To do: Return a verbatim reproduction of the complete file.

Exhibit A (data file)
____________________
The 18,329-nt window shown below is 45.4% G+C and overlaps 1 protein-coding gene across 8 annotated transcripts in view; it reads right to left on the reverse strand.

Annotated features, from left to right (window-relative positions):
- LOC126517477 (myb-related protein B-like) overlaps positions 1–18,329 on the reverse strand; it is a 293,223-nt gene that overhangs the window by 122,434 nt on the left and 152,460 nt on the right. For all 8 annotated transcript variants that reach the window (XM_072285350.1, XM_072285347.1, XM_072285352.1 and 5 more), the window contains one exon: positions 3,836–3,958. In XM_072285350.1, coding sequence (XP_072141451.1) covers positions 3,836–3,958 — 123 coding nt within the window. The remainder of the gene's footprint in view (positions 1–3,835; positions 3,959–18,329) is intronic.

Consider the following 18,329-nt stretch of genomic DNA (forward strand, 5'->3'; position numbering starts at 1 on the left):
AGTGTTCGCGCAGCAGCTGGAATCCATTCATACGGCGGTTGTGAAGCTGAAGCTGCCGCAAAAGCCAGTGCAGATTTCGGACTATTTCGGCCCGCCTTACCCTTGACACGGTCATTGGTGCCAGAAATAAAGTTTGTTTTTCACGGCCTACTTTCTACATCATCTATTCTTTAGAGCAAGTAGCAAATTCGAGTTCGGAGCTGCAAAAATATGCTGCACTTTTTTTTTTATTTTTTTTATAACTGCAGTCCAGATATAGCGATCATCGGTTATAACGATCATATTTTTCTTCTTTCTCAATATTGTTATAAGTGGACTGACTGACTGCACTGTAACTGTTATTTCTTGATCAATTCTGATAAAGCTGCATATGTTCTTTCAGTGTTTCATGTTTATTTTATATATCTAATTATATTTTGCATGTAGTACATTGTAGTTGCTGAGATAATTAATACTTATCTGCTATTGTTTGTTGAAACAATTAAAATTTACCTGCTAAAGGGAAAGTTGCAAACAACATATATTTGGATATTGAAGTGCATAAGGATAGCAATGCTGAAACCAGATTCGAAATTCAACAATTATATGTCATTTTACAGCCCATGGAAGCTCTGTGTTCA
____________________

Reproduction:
The 18,329-nt window shown below is 45.4% G+C and overlaps 1 protein-coding gene across 8 annotated transcripts in view; it reads right to left on the reverse strand.

Annotated features, from left to right (window-relative positions):
- LOC126517477 (myb-related protein B-like) overlaps positions 1–18,329 on the reverse strand; it is a 293,223-nt gene that overhangs the window by 122,434 nt on the left and 152,460 nt on the right. For all 8 annotated transcript variants that reach the window (XM_072285350.1, XM_072285347.1, XM_072285352.1 and 5 more), the window contains one exon: positions 3,836–3,958. In XM_072285350.1, coding sequence (XP_072141451.1) covers positions 3,836–3,958 — 123 coding nt within the window. The remainder of the gene's footprint in view (positions 1–3,835; positions 3,959–18,329) is intronic.

Consider the following 18,329-nt stretch of genomic DNA (forward strand, 5'->3'; position numbering starts at 1 on the left):
AGTGTTCGCGCAGCAGCTGGAATCCATTCATACGGCGGTTGTGAAGCTGAAGCTGCCGCAAAAGCCAGTGCAGATTTCGGACTATTTCGGCCCGCCTTACCCTTGACACGGTCATTGGTGCCAGAAATAAAGTTTGTTTTTCACGGCCTACTTTCTACATCATCTATTCTTTAGAGCAAGTAGCAAATTCGAGTTCGGAGCTGCAAAAATATGCTGCACTTTTTTTTTTATTTTTTTTATAACTGCAGTCCAGATATAGCGATCATCGGTTATAACGATCATATTTTTCTTCTTTCTCAATATTGTTATAAGTGGACTGACTGACTGCACTGTAACTGTTATTTCTTGATCAATTCTGATAAAGCTGCATATGTTCTTTCAGTGTTTCATGTTTATTTTATATATCTAATTATATTTTGCATGTAGTACATTGTAGTTGCTGAGATAATTAATACTTATCTGCTATTGTTTGTTGAAACAATTAAAATTTACCTGCTAAAGGGAAAGTTGCAAACAACATATATTTGGATATTGAAGTGCATAAGGATAGCAATGCTGAAACCAGATTCGAAATTCAACAATTATATGTCATTTTACAGCCCATGGAAGCTCTGTGTTCA